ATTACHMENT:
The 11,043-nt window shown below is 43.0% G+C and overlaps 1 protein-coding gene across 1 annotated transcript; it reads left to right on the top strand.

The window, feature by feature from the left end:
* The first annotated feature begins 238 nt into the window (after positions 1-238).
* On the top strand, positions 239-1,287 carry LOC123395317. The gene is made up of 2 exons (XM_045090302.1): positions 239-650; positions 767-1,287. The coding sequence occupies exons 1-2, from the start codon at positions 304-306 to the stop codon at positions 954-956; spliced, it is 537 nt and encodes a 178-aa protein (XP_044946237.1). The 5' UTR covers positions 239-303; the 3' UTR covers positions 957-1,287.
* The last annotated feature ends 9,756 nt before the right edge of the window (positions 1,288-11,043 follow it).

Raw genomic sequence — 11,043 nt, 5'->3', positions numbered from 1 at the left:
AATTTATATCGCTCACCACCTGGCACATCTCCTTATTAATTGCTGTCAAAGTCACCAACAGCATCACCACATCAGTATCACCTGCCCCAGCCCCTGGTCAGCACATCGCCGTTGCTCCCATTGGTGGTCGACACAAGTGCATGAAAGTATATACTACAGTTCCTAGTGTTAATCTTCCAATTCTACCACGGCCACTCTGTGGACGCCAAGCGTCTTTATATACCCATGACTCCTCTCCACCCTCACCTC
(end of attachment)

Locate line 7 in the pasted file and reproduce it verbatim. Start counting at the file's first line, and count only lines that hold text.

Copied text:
AATTTATATCGCTCACCACCTGGCACATCTCCTTATTAATTGCTGTCAAAGTCACCAACAGCATCACCACATCAGTATCACCTGCCCCAGCCCCTGGTCAGCACATCGCCGTTGCTCCCATTGGTGGTCGACACAAGTGCATGAAAGTATATACTACAGTTCCTAGTGTTAATCTTCCAATTCTACCACGGCCACTCTGTGGACGCCAAGCGTCTTTATATACCCATGACTCCTCTCCACCCTCACCTC